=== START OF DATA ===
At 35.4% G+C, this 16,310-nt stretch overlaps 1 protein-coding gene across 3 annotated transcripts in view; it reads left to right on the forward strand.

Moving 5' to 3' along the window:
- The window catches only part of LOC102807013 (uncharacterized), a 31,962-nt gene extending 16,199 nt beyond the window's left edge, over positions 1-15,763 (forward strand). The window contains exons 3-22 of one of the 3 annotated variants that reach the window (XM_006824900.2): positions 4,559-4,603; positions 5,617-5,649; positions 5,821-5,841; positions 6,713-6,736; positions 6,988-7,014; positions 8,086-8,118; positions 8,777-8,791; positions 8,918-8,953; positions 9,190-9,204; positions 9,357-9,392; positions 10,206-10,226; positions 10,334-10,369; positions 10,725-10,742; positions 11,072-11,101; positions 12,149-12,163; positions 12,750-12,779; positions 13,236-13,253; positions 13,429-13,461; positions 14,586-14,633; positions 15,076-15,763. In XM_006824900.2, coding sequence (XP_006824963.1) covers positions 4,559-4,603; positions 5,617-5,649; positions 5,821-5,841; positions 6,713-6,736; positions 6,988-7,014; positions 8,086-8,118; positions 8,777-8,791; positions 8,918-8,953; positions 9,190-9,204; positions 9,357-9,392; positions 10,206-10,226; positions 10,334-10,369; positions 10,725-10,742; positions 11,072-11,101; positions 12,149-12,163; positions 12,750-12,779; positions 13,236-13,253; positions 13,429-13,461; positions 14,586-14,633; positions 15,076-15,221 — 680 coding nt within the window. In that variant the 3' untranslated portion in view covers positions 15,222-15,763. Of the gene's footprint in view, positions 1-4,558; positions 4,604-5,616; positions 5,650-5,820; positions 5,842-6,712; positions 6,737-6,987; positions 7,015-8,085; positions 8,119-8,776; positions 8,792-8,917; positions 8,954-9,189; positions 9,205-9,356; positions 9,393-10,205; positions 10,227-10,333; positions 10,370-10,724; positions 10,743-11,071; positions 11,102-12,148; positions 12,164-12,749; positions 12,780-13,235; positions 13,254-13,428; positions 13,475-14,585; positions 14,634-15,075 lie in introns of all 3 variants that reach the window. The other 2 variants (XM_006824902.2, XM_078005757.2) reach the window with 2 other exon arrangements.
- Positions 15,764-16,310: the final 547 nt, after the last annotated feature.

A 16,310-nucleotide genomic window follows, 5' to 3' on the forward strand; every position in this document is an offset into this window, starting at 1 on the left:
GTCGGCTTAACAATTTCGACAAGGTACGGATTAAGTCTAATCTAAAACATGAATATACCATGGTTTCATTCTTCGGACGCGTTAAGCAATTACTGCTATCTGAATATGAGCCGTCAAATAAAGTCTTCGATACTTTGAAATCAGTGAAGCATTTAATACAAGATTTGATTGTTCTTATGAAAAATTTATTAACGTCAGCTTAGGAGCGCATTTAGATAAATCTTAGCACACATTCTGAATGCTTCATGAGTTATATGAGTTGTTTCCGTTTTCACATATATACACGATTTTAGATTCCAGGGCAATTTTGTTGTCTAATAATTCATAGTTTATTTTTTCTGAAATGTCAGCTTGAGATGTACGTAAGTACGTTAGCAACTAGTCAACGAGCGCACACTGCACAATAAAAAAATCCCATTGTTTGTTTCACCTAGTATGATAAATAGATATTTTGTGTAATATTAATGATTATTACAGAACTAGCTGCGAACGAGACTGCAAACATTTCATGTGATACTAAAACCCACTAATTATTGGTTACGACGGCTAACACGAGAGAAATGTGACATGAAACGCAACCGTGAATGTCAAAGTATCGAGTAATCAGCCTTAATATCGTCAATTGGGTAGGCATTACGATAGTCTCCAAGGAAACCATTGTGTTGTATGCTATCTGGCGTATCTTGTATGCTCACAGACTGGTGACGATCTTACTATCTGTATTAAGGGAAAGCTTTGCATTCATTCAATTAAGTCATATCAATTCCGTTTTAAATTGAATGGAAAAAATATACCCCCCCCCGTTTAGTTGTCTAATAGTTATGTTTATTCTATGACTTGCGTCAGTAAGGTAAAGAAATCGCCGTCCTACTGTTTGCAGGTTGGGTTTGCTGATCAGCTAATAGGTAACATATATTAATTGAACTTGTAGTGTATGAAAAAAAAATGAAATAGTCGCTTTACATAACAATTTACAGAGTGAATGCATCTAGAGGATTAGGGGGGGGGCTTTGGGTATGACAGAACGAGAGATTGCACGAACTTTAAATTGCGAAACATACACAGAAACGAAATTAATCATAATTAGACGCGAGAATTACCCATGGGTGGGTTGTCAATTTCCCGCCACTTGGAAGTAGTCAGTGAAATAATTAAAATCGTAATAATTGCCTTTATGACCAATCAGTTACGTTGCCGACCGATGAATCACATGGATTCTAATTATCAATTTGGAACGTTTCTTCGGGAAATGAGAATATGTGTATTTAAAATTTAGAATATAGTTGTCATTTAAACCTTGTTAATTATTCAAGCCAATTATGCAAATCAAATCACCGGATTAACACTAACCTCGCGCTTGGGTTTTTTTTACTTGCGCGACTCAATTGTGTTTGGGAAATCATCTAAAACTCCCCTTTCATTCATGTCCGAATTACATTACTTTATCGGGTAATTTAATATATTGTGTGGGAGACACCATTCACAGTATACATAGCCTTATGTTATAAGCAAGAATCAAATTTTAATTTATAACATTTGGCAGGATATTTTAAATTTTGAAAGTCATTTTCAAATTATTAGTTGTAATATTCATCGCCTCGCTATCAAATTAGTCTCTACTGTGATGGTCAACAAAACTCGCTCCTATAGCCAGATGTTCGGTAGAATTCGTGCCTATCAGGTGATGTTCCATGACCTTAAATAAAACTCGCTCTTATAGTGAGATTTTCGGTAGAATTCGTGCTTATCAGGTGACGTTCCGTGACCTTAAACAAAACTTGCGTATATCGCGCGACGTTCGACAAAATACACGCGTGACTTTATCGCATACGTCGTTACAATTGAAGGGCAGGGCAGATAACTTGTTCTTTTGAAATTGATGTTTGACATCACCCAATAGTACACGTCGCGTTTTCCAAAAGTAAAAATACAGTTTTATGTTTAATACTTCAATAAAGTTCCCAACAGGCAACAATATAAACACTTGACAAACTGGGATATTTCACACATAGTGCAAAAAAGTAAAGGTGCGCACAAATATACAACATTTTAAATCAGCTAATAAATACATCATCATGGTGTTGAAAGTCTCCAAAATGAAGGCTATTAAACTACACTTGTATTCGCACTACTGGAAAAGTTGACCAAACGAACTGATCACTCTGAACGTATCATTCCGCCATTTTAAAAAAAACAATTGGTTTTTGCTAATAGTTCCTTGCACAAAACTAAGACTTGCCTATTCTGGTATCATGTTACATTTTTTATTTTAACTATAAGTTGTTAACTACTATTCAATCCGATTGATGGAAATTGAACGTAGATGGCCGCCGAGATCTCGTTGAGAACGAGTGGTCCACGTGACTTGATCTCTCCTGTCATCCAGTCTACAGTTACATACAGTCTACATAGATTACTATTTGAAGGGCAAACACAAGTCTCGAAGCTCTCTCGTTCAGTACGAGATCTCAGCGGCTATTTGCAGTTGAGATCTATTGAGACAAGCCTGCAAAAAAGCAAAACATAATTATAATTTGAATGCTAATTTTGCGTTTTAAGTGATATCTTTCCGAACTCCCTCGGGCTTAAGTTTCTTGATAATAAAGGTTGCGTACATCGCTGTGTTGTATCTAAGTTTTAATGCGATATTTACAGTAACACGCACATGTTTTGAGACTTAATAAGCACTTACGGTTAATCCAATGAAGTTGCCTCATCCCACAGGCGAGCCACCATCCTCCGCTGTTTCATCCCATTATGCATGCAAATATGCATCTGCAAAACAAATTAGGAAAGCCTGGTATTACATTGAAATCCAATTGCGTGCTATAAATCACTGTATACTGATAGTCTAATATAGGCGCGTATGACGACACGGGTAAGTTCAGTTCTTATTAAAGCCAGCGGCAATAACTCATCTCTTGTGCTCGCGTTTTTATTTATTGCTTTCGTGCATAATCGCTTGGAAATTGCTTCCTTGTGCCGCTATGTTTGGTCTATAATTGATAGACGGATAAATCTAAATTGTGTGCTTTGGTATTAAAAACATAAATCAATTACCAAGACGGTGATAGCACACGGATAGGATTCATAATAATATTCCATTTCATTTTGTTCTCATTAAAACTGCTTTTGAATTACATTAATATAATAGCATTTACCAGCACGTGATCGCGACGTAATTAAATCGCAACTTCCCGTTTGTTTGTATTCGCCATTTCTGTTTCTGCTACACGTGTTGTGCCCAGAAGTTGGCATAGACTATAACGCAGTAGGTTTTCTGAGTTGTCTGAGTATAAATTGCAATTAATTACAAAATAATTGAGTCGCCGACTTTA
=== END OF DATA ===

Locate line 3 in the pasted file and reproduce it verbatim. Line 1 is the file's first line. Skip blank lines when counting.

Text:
- The window catches only part of LOC102807013 (uncharacterized), a 31,962-nt gene extending 16,199 nt beyond the window's left edge, over positions 1-15,763 (forward strand). The window contains exons 3-22 of one of the 3 annotated variants that reach the window (XM_006824900.2): positions 4,559-4,603; positions 5,617-5,649; positions 5,821-5,841; positions 6,713-6,736; positions 6,988-7,014; positions 8,086-8,118; positions 8,777-8,791; positions 8,918-8,953; positions 9,190-9,204; positions 9,357-9,392; positions 10,206-10,226; positions 10,334-10,369; positions 10,725-10,742; positions 11,072-11,101; positions 12,149-12,163; positions 12,750-12,779; positions 13,236-13,253; positions 13,429-13,461; positions 14,586-14,633; positions 15,076-15,763. In XM_006824900.2, coding sequence (XP_006824963.1) covers positions 4,559-4,603; positions 5,617-5,649; positions 5,821-5,841; positions 6,713-6,736; positions 6,988-7,014; positions 8,086-8,118; positions 8,777-8,791; positions 8,918-8,953; positions 9,190-9,204; positions 9,357-9,392; positions 10,206-10,226; positions 10,334-10,369; positions 10,725-10,742; positions 11,072-11,101; positions 12,149-12,163; positions 12,750-12,779; positions 13,236-13,253; positions 13,429-13,461; positions 14,586-14,633; positions 15,076-15,221 — 680 coding nt within the window. In that variant the 3' untranslated portion in view covers positions 15,222-15,763. Of the gene's footprint in view, positions 1-4,558; positions 4,604-5,616; positions 5,650-5,820; positions 5,842-6,712; positions 6,737-6,987; positions 7,015-8,085; positions 8,119-8,776; positions 8,792-8,917; positions 8,954-9,189; positions 9,205-9,356; positions 9,393-10,205; positions 10,227-10,333; positions 10,370-10,724; positions 10,743-11,071; positions 11,102-12,148; positions 12,164-12,749; positions 12,780-13,235; positions 13,254-13,428; positions 13,475-14,585; positions 14,634-15,075 lie in introns of all 3 variants that reach the window. The other 2 variants (XM_006824902.2, XM_078005757.2) reach the window with 2 other exon arrangements.